An Air France plane crash in the Atlantic Ocean, which killed an 11-year-old pupil from Clifton College, has been blamed on the pilots and faulty equipment, air accident investigators said yesterday.
Alexander Bjoroy was one of 228 people who lost their lives when flight AF 447 from Rio de Janeiro to Paris plunged into the ocean in 2009.
A boarder at the school, he was travelling back to Bristol following a half-term break in Brazil in June.
Yesterday, investigators listed a combination of “human and technical factors” behind the crash, which happened during a heavy storm on June 1.
In one fatal decision, the report says, one of the co-pilots in the cockpit at the time nosed the Airbus A330 upward during a stall – instead of downward, as he should have – because of false data from sensors about the plane’s position.
Chief investigator Alain Bouillard said the two pilots at the controls never understood that the plane was in a stall. He said only a well-experienced crew with a clear understanding of the situation could have stabilised the plane in those conditions. “In this case, the crew was in a state of near-total loss of control,” he said.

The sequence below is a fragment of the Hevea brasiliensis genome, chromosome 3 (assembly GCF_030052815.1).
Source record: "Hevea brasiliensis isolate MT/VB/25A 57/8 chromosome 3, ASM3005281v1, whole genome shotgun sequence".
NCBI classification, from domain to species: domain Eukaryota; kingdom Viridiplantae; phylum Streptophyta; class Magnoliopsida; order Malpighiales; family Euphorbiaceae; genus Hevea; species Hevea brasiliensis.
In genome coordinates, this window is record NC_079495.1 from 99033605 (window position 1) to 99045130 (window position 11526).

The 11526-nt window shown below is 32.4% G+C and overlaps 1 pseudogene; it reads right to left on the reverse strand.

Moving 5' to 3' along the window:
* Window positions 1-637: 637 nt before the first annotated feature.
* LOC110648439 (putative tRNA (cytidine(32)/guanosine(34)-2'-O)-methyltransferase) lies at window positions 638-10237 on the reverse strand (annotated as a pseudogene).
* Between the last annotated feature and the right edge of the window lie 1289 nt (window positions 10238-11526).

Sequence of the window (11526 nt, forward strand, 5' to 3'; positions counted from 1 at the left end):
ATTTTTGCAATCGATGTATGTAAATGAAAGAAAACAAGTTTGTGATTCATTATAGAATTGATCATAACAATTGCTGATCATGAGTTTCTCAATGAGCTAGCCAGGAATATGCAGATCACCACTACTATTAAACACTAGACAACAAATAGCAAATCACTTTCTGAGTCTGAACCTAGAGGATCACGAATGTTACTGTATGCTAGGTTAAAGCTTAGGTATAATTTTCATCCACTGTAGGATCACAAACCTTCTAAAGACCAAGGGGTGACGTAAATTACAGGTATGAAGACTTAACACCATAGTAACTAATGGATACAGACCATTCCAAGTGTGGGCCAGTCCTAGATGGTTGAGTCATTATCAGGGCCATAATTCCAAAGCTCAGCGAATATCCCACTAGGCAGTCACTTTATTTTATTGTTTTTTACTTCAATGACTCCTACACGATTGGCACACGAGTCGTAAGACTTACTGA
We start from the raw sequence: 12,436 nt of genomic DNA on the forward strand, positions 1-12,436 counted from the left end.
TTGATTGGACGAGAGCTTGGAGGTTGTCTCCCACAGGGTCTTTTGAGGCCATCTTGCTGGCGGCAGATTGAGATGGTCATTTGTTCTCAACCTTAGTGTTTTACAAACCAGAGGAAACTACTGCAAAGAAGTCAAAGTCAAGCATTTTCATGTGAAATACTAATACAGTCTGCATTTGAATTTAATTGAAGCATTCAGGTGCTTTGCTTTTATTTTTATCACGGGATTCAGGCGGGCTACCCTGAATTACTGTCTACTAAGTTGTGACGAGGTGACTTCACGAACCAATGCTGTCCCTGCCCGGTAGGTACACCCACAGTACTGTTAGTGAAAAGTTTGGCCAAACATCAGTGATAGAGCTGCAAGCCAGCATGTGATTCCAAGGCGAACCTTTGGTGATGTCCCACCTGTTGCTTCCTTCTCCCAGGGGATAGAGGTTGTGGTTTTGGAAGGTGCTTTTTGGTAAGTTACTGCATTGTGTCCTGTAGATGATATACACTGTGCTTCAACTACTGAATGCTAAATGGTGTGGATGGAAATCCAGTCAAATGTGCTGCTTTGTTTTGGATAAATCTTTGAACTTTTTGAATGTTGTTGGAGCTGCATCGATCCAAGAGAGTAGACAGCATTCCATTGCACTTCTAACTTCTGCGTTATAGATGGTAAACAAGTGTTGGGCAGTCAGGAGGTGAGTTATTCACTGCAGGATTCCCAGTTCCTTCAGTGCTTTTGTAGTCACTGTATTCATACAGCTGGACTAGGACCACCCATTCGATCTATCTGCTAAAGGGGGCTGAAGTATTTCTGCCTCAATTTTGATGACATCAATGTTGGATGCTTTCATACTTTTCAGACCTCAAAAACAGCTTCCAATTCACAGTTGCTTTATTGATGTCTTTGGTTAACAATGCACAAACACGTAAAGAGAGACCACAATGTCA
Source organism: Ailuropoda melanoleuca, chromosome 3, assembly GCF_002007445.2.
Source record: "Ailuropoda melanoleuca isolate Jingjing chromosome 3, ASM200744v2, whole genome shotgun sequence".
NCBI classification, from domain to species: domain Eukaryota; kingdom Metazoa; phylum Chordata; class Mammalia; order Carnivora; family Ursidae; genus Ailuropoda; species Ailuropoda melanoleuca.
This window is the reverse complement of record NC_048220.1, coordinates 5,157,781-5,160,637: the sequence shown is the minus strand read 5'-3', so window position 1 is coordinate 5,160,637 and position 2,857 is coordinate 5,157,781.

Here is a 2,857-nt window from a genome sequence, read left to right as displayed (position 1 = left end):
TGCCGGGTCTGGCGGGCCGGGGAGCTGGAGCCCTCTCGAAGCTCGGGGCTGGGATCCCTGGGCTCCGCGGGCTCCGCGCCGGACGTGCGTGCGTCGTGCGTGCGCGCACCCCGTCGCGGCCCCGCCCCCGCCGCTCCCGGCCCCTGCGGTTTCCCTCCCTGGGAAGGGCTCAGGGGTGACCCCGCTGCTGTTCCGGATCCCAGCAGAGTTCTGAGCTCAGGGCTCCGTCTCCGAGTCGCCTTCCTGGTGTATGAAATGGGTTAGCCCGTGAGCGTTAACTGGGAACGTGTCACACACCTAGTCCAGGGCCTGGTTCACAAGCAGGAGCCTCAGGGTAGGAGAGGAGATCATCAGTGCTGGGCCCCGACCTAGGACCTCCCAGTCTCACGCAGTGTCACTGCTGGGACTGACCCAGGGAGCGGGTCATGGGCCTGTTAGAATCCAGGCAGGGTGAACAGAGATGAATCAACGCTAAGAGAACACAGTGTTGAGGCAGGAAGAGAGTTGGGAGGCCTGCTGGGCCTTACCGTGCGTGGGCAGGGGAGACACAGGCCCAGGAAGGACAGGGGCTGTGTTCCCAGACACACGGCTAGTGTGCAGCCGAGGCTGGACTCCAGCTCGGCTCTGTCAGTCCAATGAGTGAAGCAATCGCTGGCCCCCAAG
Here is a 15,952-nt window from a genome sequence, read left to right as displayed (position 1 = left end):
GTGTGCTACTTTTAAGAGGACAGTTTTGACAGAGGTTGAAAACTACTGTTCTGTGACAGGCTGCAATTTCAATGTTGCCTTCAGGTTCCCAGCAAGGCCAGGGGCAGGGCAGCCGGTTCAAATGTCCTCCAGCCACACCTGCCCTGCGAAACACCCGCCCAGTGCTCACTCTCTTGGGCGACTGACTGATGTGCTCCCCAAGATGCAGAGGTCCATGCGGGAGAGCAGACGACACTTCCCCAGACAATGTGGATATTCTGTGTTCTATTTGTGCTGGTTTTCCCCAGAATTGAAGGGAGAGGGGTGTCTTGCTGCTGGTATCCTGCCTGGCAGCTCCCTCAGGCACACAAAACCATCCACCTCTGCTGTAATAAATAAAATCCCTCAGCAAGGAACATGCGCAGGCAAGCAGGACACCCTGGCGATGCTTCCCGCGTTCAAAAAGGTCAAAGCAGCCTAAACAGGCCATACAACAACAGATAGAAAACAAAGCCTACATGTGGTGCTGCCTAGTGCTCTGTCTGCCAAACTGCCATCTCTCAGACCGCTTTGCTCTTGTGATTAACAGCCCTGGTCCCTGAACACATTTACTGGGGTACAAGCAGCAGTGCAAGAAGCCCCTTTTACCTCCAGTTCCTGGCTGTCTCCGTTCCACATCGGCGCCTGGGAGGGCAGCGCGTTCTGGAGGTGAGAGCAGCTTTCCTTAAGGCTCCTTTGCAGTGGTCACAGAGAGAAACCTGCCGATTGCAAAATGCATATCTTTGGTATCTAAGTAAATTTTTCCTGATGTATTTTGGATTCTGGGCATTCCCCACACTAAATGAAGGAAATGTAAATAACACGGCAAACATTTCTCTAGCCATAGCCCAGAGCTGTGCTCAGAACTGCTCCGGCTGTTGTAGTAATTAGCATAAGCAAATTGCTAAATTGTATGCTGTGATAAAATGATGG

The report included information from the plane’s two black box flight recorders, which were eventually found on the sea bed two years after the crash.
Pilot Gerard Arnoux defended the pilots’ actions, saying they were doing what they had been taught to do. “A normal pilot on a normal airliner follows” the signals on the flight director system, which tells them to go left, right, up or down, he said.
In a separate French judicial investigation still under way, Air France and Airbus have been handed preliminary manslaughter charges.